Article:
Hope for the best, prepare for the worst:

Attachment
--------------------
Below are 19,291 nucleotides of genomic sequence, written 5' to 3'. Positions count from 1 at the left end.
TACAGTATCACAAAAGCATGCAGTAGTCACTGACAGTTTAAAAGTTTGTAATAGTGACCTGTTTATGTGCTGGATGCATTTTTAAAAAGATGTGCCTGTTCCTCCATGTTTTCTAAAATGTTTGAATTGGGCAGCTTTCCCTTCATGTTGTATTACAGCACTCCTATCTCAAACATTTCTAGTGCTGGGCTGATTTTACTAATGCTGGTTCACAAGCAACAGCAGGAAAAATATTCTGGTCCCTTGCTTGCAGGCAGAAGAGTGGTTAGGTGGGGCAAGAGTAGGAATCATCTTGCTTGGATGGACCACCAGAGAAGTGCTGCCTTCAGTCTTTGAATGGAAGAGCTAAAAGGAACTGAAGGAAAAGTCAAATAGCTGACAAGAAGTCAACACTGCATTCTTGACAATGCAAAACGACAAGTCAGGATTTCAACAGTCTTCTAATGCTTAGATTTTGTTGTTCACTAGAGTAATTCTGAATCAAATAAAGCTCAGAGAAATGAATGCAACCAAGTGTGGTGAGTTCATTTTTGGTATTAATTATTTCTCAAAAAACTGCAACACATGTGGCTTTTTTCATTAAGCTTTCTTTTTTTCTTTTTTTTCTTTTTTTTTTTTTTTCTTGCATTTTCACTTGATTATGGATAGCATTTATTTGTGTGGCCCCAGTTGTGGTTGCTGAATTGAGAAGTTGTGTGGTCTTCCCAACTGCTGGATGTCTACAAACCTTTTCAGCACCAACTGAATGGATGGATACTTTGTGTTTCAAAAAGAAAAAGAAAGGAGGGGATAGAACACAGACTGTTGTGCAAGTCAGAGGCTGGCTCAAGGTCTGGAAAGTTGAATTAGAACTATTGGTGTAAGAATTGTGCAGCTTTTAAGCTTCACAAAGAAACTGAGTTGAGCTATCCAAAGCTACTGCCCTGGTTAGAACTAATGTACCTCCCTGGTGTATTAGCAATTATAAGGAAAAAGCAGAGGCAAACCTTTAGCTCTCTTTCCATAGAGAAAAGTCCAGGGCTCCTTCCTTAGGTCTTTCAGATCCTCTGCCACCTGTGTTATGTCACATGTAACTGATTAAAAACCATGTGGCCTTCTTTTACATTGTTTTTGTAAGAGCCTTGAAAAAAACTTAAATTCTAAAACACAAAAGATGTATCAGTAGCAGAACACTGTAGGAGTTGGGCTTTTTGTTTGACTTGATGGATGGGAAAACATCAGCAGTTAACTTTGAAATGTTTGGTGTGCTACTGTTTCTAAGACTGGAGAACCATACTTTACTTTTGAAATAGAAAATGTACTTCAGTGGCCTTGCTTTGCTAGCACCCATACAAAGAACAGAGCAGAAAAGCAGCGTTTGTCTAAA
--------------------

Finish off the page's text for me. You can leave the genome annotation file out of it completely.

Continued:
Worldwide, the majority of patients with advanced cancer want prognostic information. Information about prognosis may help patients make well-considered treatment decisions and prepare for impending death on a practical, emotional, psychological, existential and social level. Still, patients commonly misunderstand their prognosis. As a result, patients may be ill-prepared for the end of life and make decisions in disaccord with their values, such as aggressive medical care near death with limited benefits and considerable risks. The overall aims of this dissertation were: (1) to better understand patients’ prognostic information preferences and prognostic perceptions, whilst considering the physician-patient-caregiver triad, and (2) to contribute to evidence-based, clinically relevant guidance for physicians to optimize prognostic communication in the advanced cancer setting. Findings showed that one-third of patients in the Netherlands do not want to receive prognostic information, and that patients often have more optimistic prognostic perceptions than their physician and caregiver. Furthermore, findings suggested that physicians’ prognostic communication strategy impacts how individuals perceive prognosis, if they want chemotherapy, how they feel about this treatment decision, and how they appreciate provided prognostic information. This dissertations encourages physicians to assess patients’ prognostic information preferences and prognostic perceptions regularly, for example during ongoing goals-of-care conversations. Future research should unravel how patients’ prognostic information preferences and prognostic perceptions develop over time, and gain more insight into the causal effects of prognostic communication strategies. Such efforts may further assist physicians in navigating discussions about prognosis, ultimately optimizing the delivery of care and enabling patients to spend the last phase of life in accord with their wishes.
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